With changes in the NHS, it’s important to know how this affects you.

My father faces a second prostate operation; last time, he was left thirsty and his ward was dirty. How can I check he’s being looked after properly?

Get your father to ask to look at his overall medical records, then you can see them too. Look also at the chart on the end of his bed, as this notes when he is monitored by nursing staff. This will help you check he is being seen often enough and offered hydration. Observe the ward staff – are they friendly, helpful, kind? – and see he has an adequate supply of water by his bedside when you come in. Make sure a call buzzer is within his reach. The Patients Association has launched the CARE Campaign, asking Trusts to sign up to a CARE Challenge that “all patients should get assistance when they call for help, encouragement to eat and drink, assistance with going to the toilet, and have their pain addressed”. Ask the ward manager (formerly the sister) if your hospital has signed up.

Description: How can I check he’s being looked after properly?

How can I check he’s being looked after properly?


Concerns about cleanliness? Speak with the ward manager. The Care Quality Commission will have inspected the hospital, so checks its latest report (cqc.co.uk).

My practice has written to say that it’s streamlining its lists and removing me, but I want to say.

If practice boundaries have altered, then the surgery is within its rights, but you should be given plenty of notice – about a month. You can write to the practice manager and ask for an exception to be made on grounds such as living very close to the boundary, a need for continuity of care for an ongoing problem or a long-standing relationship with the practice. You could mention the low likelihood of needing a home visit (ie no elderly or infirm patients), but they’re under no obligation.


The Primary Care Trust (PCT) has a legal obligation to provide you with a GP service. NHS Choices (nhs.uk) provides a search tool – type in your postcode and a list of GPs in your area will appear. This includes all the basic info about the practice. You can also find contact details for your PCT there.

Our Experts

·         Katherine Murphy is the chief executive of healthcare charity The Patients Association (patients-association.com).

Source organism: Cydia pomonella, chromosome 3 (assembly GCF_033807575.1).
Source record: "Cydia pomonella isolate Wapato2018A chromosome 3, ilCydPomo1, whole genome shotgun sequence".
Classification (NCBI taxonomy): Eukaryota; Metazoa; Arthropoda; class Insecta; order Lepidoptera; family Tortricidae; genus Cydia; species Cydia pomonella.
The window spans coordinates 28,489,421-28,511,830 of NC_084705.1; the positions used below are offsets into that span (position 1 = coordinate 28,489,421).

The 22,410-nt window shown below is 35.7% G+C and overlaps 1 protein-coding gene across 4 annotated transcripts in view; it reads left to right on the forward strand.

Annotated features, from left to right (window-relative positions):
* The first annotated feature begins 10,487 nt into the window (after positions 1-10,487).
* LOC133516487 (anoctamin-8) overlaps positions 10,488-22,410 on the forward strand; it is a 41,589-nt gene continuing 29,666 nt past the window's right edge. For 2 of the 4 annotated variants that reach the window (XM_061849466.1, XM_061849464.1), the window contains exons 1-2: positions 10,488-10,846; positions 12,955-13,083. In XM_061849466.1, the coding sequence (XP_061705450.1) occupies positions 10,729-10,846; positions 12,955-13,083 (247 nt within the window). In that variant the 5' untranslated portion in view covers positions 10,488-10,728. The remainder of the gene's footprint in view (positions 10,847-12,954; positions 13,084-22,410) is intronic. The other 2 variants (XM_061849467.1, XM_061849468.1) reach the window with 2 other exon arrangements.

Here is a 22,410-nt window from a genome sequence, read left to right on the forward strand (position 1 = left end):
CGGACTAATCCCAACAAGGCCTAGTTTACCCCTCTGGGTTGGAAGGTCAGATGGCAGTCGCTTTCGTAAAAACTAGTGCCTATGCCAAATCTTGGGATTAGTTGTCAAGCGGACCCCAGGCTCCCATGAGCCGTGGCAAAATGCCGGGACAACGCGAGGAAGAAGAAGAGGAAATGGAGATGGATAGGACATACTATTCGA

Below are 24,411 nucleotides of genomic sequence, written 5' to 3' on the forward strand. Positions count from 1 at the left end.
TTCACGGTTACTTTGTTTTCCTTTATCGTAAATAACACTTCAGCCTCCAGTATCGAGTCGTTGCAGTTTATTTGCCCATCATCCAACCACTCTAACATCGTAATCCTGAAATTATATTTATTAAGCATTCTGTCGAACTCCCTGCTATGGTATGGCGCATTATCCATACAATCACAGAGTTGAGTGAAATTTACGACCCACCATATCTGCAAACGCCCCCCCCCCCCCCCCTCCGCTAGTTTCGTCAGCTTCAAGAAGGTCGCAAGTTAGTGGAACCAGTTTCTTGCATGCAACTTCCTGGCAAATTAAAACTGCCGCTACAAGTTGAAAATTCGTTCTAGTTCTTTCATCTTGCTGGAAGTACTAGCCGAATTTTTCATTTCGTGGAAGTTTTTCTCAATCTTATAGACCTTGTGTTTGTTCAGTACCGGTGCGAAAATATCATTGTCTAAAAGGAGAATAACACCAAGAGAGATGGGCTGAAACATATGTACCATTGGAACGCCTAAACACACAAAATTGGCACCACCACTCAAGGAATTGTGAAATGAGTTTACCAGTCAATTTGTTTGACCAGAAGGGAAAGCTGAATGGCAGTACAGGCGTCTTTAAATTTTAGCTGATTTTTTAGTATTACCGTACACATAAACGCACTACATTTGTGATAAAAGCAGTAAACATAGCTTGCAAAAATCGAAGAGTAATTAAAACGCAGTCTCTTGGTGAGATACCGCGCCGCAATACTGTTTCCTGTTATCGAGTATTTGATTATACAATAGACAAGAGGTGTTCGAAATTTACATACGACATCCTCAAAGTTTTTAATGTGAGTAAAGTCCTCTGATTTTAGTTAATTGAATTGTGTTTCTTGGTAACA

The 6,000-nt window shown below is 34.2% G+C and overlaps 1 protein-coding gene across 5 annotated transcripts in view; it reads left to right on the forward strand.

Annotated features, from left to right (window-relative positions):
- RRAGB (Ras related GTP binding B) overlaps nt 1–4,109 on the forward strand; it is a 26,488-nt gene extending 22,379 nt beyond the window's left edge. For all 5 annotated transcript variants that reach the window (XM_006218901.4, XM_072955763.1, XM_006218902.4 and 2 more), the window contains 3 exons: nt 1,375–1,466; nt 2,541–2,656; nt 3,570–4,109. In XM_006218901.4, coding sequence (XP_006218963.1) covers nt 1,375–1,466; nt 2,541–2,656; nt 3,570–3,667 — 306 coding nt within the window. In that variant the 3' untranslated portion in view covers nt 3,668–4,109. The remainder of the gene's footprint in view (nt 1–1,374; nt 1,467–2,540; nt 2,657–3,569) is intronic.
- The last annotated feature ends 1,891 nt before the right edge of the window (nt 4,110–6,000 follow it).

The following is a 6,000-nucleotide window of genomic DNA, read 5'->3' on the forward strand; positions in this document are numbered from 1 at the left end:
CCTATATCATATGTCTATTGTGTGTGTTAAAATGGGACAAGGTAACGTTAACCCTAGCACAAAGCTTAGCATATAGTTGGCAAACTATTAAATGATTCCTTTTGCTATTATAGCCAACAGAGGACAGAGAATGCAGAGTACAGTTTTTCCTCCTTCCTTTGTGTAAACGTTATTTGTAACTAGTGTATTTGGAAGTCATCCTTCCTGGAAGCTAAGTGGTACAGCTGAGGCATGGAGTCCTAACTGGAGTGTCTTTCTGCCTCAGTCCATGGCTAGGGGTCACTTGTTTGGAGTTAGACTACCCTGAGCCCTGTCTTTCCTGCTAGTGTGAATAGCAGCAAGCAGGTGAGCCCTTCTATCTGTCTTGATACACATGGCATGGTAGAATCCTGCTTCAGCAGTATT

·         Dr Helen Stokes-Lampard is a GP principal in Lichfield, assistant hon treasures of the Royal College of General Practitioners (RCGP), senior lecture at the University of Birmingham, and mentor for “doctor in difficulty”.

How Good Is My Gp?

·         There are two schemes that demonstrate a practice is high quality, says the Royal College of General Practitioners (RCGP). Quality Practice Awards are awarded to surgeries that provide exceptional care. Practice Accreditation is given when your GPs have shown independent experts they can provide safe, high-quality and responsive care.

·         You can now rate and comment (and see what others think) about your GP’s surgery here: nhs.uk/servicedirectories/pages/servicesearch.aspx?servicetype=GP

My doctor won’t prescribe a new statin, which is more expensive but may have fewer side effects. Can I insist?

Sorry, but you can’t insist. Doctors work to official guidance about which drugs can be prescribed. These come from your PCT or Health Boards (for Scotland or Wales), and reflect the decisions of the National Institute for Health and Clinical Excellence (NICE) or other regulatory bodies. Patients usually get prescribed the approved drugs first, but if there are real problems with side effects, an alternative is usually offered.

Description: Doctor

My doctor won’t prescribe a new statin, which is more expensive but may have fewer side effects. Can I insist?


Ask if your choice is due to come off patent as this will make it cheaper. All drugs as this will make it cheaper. All drugs are protected by a ten-year patent period so the manufacturer can recoup development costs. Simvastatin – the most commonly prescribed – is now more than ten years old, and available as a “generic”, meaning anyone can make it. Other statins, such as atorvastatin, should be more widely available soon.

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